Skip to main content

Seasonally normal rice prices will contribute to Minimal levels of food insecurity

  • Remote Monitoring Report
  • Liberia
  • February 2014
Seasonally normal rice prices will contribute to Minimal levels of food insecurity

Download the Report

  • Key Messages
  • Projected outlook through June 2014
  • Key Messages
    • Nationally, 2013/14 rice production was 7 percent below average, primarily due to production shortfalls in southern counties. However, poor households in these areas will continue to meet their food needs normally through purchased imported rice and the consumption of locally produced cassava and plantains.
    • Stable imported rice prices and average income levels are enabling households to access food normally through market purchase. Most households will be food secure (IPC Phase 1) through at least June 2014.





    No current or projected anomalies of concern are expected in Liberia


    Projected outlook through June 2014

    Harvesting activities for the main 2013/14 rice harvest, as well as off-season land preparations for market garden crops, have been completed, and households are currently active in land preparations for the next rice growing season.  Nationally, 2013/14 rice production was down 7 percent compared to the five-year average, primarily due to a drop in production in Nimba, Grand Gedeh, Maryland, River Gee, and Grand Kru counties.

    Household food stocks are generally average this year. However, poor households in counties that saw below-average rice harvests are supplementing their diets with purchased imported rice and their own production of plantains (in central and southern Liberia) and tubers, such as cassava. Production levels for these crops were above-average this year. Other typical livelihood activities, such as hunting/trapping, charcoal and palm oil sales, and casual labor work on rubber plantations, are also providing households with normal levels of food and income.

    Similar to a normal year, Liberia will rely on imported rice from international markets to meet domestic demand, particularly between May and the next harvest in October when local rice stocks will be exhausted. At an international level, rice stocks are currently at record high levels, which have contributed to a stability of rice prices internationally and at local markets in Liberia. Through at least June 2014, market supply levels will be normal and food prices will remain within seasonal trends.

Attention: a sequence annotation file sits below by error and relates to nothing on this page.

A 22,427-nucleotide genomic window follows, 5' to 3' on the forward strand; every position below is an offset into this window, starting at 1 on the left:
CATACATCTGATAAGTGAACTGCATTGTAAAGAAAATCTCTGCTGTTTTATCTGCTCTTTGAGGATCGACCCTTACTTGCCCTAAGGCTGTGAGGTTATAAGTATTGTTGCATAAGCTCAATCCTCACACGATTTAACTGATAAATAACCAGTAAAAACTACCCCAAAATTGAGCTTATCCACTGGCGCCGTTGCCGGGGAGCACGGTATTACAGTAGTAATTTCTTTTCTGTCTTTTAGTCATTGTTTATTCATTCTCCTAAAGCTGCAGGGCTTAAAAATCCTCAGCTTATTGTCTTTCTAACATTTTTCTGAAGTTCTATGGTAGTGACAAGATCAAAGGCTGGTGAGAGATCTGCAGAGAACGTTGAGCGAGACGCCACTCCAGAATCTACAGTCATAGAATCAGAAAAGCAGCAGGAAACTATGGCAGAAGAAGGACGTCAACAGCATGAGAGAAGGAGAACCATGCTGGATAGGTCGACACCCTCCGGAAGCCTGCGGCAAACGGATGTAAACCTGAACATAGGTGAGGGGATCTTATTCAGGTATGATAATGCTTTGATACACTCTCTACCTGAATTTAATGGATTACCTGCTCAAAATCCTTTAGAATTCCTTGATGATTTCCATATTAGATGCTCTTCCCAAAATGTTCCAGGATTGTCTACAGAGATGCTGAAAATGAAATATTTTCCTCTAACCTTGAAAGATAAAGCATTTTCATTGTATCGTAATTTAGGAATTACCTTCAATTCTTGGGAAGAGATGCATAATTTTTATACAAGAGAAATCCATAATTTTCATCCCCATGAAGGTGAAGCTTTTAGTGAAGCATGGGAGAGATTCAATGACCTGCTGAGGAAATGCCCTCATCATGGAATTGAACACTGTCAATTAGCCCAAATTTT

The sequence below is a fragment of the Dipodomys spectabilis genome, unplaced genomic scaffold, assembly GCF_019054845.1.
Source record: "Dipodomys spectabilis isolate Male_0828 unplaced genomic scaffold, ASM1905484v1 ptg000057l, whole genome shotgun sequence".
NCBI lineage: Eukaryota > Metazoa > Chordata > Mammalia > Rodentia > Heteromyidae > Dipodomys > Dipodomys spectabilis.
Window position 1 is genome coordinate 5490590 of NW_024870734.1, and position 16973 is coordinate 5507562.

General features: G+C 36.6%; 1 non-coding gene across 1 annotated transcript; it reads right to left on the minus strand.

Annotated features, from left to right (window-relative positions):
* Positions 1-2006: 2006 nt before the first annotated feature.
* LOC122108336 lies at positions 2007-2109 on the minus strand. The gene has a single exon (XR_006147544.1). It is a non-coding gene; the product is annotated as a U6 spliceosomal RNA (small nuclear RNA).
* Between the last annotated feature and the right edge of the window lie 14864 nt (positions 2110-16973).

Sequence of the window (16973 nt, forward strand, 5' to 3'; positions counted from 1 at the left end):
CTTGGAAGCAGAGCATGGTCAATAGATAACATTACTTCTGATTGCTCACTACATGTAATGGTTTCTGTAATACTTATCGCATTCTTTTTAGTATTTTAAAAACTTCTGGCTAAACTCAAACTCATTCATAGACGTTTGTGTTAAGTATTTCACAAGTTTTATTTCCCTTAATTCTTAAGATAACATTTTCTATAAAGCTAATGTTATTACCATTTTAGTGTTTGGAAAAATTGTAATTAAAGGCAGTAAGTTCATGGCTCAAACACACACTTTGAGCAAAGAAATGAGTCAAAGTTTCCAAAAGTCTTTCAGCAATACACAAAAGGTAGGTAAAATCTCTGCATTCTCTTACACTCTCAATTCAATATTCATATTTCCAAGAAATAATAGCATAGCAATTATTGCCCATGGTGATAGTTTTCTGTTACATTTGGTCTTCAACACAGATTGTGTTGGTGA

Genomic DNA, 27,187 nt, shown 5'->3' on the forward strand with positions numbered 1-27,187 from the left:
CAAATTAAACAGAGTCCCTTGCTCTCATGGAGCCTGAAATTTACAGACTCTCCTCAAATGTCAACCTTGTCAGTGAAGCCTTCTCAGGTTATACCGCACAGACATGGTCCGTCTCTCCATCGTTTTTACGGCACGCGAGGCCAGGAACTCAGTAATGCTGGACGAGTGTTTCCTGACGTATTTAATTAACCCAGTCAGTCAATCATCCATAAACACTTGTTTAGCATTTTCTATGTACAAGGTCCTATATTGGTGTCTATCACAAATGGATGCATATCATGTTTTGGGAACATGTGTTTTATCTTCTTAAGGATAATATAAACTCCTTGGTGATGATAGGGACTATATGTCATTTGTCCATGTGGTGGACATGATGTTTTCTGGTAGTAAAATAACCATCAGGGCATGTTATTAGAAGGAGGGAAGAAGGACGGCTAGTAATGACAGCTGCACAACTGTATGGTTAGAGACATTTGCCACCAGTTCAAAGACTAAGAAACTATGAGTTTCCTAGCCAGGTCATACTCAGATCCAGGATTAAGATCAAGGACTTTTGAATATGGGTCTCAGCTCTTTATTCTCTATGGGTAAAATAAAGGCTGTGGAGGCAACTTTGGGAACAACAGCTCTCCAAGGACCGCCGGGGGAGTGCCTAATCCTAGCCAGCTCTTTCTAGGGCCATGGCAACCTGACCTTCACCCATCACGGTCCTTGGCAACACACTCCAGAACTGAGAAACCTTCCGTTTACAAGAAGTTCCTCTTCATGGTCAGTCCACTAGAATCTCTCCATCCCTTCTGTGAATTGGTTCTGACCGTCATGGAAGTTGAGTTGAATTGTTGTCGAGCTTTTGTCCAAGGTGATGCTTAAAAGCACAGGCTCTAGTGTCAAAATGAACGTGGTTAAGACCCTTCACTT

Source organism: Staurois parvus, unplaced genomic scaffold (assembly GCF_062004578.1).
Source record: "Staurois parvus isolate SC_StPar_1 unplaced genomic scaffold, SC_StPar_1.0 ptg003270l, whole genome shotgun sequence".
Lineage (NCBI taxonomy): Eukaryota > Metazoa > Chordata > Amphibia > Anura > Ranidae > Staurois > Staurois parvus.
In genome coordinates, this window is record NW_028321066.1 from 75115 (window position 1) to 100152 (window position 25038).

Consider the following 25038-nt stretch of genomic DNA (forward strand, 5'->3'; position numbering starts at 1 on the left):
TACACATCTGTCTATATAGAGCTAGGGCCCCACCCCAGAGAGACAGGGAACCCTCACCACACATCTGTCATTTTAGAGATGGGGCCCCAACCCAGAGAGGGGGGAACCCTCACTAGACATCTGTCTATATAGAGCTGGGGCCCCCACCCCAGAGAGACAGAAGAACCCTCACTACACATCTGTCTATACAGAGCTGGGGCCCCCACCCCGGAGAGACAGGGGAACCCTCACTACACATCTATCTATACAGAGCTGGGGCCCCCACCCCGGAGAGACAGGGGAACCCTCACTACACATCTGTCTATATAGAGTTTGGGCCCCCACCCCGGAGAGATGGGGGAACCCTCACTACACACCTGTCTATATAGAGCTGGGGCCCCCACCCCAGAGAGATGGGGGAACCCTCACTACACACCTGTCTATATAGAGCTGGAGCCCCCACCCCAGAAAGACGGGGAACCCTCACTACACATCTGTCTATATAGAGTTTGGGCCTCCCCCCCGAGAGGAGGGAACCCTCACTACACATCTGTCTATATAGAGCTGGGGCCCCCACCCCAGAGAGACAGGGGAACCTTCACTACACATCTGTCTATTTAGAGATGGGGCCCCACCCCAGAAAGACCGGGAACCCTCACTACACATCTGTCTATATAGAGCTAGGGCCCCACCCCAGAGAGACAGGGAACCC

According to UNCHR, there are approximately 52,000 refugees currently in Liberia. Voluntary return of these Ivorian refugees will likely continue in 2014 giving an improvement in security conditions in western and southern Cote d'Ivoire. Meanwhile, the majority of refugees in Liberia are living in local communities and are active in a variety of livelihood activities, including crop production, petty trade, casual labor, skilled work, and hunting. However, those residing in camps are less able to participate in these types of activities and continue to rely partially on humanitarian assistance. For refugees in camps, their food security would deteriorate if ongoing humanitarian assistance programs were to be disrupted. According to the United Nations refugee agency in Liberia, current programs are funded through March 2014.  

    Regular supplies and stable prices for imported rice, coupled with relatively normal incomes, will enable poor households to continue to meet their essential food and non-food needs through June. As a result, households will face Minimal/None (IPC Phase 1) acute food insecurity.

    Figures Seasonal calendar in a typical year

    Figure 1

    Seasonal calendar in a typical year

    Source: FEWS NET

    Figure 2


    In remote monitoring, a coordinator typically works from a nearby regional office. Relying on partners for data, the coordinator uses scenario development to conduct analysis and produce monthly reports. As less data may be available, remote monitoring reports may have less detail than those from countries with FEWS NET offices. Learn more about our work here.

    Get the latest food security updates in your inbox Sign up for emails

    The information provided on this Website is not official U.S. Government information and does not represent the views or positions of the U.S. Agency for International Development or the U.S. Government.

    Jump back to top